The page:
The Ocimum type has about 150 species of plants, herbaceous or shruby, annual or perennial, generally aromatic. The best known is the common basil, Ocimum basilicum. 

The name of this well-known and very fragrant plant comes from the Greek word «Basileus» which means «Sovereign King».

This name is not usurped when considering its many therapeutic properties.

Originally imported from New Caledonia, the tropical basil Ocimum gratissimum, called Miri by the people of Pacific, has become wild in Polynesia. Tahitian people grow it near their houses to always be within reach of these small fragrant flowers. Miri leaves are very aromatic and contain a large amount of volatile oil rich in eugenol. Miri is considered as an major medicinal plant in Polynesian pharmacopoeia thanks to its varied benefits, and more specifically to its antibacterial properties.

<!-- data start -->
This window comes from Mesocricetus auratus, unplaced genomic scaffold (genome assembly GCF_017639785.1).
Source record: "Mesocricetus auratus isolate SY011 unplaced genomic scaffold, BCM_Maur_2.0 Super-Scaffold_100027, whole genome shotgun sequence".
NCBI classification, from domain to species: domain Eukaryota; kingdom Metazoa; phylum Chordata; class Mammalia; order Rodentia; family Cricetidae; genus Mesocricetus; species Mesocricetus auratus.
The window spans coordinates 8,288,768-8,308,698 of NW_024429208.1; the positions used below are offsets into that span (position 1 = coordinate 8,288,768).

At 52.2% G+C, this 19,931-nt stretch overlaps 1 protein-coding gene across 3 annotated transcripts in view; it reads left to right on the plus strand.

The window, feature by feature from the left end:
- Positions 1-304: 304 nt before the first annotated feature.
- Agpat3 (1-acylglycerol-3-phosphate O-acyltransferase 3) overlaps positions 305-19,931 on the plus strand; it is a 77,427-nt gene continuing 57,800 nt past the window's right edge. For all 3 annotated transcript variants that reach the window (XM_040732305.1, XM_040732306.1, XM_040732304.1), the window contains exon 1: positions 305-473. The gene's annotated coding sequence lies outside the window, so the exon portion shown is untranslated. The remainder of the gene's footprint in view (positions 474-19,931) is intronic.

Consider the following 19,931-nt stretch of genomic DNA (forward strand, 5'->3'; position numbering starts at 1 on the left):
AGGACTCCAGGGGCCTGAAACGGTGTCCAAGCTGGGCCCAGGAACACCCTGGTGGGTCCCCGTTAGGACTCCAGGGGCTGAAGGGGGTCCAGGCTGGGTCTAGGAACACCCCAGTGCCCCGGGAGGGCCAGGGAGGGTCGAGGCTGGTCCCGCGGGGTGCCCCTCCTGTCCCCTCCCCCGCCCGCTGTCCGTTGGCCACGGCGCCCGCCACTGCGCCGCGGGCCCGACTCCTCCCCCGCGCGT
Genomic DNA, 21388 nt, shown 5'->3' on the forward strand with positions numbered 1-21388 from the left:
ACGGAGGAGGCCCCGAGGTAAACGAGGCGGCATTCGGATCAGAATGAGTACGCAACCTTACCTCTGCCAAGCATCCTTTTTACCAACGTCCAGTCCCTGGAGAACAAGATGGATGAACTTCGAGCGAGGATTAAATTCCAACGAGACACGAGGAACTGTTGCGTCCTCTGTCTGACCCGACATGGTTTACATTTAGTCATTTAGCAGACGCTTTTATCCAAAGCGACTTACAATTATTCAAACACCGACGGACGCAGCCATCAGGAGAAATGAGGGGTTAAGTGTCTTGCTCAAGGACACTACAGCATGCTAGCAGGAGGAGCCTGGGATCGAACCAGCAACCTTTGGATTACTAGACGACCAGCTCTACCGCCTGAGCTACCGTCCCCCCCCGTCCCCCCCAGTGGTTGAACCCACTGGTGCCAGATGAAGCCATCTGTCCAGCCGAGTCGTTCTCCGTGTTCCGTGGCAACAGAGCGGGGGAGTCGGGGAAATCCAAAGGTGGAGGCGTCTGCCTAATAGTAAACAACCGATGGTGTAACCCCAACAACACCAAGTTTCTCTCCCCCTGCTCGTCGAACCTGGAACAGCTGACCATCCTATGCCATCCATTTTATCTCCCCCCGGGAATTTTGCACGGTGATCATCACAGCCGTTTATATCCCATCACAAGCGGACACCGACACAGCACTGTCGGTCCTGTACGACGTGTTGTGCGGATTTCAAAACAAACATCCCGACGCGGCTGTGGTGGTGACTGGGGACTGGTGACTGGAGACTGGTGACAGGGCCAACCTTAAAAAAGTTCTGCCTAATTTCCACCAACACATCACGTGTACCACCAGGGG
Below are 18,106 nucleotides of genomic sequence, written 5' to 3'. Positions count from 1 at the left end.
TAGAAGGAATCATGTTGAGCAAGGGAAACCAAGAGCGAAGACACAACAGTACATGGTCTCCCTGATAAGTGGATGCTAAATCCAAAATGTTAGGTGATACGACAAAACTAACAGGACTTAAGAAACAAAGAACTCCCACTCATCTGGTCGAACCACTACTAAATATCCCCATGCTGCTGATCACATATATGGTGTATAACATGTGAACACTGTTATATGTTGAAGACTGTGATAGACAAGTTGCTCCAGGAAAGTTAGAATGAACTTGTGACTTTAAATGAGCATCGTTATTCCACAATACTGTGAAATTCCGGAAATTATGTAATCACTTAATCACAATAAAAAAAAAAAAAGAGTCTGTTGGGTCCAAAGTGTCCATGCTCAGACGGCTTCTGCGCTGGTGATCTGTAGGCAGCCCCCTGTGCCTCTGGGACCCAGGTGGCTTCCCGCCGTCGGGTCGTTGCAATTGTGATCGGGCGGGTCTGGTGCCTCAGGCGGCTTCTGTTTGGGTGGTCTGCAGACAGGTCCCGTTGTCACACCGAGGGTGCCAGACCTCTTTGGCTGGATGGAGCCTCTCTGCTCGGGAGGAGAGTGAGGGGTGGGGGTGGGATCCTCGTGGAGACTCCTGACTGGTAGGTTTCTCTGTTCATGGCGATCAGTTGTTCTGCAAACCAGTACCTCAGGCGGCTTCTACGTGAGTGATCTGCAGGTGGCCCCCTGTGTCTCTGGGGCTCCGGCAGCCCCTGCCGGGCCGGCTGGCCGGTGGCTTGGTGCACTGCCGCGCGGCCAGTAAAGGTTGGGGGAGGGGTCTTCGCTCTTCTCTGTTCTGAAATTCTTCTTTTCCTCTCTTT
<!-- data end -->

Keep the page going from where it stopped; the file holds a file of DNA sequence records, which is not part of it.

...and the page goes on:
By its very spontaneous and relatively intrusive nature, Miri is not cultivated in French Polynesia.


Tropical Basil is a useful plant without toxicity. With its strong odor and its many properties, basils are widely used as herbs or spices, and are now entering the composition of many various cosmetic products.
The essential oil extracted from its leaves is known for being antibacterial, antimicrobial, antiviral, analgesic, anti-inflammatory, antispasmodic, anti diarrheal, exhilarating, antidepressant, mosquito repellent.